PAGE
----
Can you remember the last great PowerPoint you saw?
Probably not… but you will certainly remember great stories from your life. This powerful form of communication is often overlooked in business.
Death by PowerPoint. We’ve all been there. ‘’Now onto slide 68” the presenter says in monotone. You stopped listening an hour ago. You see a block of narrative text on the screen, but you gaze at it simply as a focal point to stop your eyes shutting rather than absorbing any meaning.
Great orators typically convey their messages using stories. A story is simpler for the presenter to deliver naturally and personably. Also, stories make it easier for us to absorb the message. The presenter can dispense with their notes and therefore engage with their audience. It is also easy for the listener to remember a story. Because of that, the messages contained within the story – even complex ones – sink in.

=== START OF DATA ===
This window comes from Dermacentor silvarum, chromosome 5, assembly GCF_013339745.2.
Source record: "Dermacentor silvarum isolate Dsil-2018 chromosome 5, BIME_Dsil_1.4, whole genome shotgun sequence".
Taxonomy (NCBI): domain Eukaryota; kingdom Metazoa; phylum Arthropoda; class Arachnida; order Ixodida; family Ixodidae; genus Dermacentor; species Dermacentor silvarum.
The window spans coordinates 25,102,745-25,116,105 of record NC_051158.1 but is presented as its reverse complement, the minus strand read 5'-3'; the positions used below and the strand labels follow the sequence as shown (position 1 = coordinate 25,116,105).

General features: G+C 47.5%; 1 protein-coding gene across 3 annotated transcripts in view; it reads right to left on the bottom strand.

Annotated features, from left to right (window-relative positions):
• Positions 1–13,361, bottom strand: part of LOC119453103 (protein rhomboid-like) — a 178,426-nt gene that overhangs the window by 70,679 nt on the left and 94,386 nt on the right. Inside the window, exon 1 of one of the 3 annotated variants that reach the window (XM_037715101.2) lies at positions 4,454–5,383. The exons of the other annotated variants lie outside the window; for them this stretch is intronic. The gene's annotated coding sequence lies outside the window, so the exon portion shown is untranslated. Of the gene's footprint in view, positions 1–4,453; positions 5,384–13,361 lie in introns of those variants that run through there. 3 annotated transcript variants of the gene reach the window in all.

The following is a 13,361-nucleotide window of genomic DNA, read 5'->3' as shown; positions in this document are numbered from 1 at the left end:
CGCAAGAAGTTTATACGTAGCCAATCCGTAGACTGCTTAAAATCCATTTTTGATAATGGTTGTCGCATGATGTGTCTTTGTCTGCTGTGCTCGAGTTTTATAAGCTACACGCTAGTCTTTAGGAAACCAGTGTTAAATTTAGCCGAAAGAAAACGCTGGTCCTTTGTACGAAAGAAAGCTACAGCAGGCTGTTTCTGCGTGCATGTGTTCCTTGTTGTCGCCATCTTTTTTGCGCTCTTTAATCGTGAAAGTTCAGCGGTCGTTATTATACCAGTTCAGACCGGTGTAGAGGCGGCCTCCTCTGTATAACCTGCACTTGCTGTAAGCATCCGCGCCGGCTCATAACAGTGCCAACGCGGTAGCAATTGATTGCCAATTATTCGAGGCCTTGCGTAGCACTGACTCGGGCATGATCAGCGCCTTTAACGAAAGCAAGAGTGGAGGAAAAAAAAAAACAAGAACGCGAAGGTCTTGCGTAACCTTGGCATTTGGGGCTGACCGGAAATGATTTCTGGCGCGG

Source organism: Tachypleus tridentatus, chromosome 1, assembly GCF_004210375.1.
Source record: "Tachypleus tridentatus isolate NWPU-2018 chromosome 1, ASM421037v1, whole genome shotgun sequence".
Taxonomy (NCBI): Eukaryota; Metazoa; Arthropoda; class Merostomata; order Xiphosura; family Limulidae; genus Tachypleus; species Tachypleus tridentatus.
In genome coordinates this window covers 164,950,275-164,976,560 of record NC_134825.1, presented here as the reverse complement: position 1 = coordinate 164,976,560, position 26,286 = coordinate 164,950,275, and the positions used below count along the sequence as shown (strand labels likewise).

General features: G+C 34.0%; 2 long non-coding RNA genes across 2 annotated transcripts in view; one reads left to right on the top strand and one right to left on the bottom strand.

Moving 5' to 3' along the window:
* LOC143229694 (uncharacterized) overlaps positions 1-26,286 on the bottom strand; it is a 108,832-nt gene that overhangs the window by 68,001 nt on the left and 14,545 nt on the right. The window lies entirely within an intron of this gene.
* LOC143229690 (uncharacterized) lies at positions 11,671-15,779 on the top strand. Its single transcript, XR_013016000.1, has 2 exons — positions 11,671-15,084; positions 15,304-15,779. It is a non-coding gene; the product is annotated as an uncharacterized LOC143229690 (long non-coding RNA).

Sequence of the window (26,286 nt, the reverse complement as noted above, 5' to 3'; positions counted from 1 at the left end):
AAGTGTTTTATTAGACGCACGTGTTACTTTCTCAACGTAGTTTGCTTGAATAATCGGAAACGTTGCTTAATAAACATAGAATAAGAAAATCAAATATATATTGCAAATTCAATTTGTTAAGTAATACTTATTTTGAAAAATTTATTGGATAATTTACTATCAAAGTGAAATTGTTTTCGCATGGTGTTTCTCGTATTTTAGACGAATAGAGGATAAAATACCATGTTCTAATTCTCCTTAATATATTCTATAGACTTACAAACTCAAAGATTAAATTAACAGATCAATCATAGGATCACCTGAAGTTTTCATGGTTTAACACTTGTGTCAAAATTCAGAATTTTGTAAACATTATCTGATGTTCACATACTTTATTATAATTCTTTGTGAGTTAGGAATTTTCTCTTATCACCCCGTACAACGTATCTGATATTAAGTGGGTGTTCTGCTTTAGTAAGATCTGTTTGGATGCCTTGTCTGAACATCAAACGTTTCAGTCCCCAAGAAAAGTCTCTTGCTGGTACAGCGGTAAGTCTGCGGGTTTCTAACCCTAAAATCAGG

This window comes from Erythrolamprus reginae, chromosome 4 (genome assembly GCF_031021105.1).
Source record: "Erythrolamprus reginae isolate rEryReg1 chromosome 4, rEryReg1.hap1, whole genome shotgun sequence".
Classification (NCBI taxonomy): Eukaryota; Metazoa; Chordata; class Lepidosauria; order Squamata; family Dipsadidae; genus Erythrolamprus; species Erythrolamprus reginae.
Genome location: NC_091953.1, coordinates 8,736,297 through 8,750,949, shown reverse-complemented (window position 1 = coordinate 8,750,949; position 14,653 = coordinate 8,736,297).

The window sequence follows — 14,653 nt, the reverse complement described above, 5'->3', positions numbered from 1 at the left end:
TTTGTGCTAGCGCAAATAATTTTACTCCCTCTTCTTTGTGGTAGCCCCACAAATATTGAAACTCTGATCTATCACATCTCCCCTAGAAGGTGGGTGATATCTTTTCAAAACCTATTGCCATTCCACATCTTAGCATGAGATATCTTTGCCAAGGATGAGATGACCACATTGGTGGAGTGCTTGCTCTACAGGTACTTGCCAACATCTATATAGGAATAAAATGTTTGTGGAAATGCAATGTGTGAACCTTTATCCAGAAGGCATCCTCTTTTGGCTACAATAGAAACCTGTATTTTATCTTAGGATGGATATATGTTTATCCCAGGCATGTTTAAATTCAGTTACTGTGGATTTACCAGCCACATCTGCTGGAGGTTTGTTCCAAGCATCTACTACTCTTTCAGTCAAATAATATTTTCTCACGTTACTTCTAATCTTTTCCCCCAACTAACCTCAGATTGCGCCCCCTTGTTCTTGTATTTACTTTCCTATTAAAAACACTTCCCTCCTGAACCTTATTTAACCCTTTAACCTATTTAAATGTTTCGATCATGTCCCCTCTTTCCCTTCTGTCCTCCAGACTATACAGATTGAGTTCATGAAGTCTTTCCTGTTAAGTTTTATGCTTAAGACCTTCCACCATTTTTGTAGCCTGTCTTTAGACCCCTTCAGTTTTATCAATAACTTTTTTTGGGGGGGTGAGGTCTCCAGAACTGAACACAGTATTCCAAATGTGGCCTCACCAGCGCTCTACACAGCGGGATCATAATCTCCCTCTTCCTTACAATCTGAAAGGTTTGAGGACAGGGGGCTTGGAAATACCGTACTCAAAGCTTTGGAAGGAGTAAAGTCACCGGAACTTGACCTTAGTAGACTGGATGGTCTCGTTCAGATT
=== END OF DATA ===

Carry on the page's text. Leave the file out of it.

Great speakers still use PowerPoint, but I have noted that this is usually very sparingly. They employ it to enhance their stories with pictures and visual imagery. They are careful not to distract the listener from doing their job – which is listening and absorbing. So, next time you are preparing a presentation, resist the temptation to list out a load of facts in PowerPoint and simply recite them. Challenge yourself to breathe life into those facts by wrapping them up in a story.
Many great stories from fairytales and the classics are based around a central pillar of conflict and resolution. The same is true in business. You may feel uncomfortable the first time you use a story as a technique in a business presentation. However, the positive reaction you will receive from your audience will give you the confidence that departing from the status quo is worth the risk.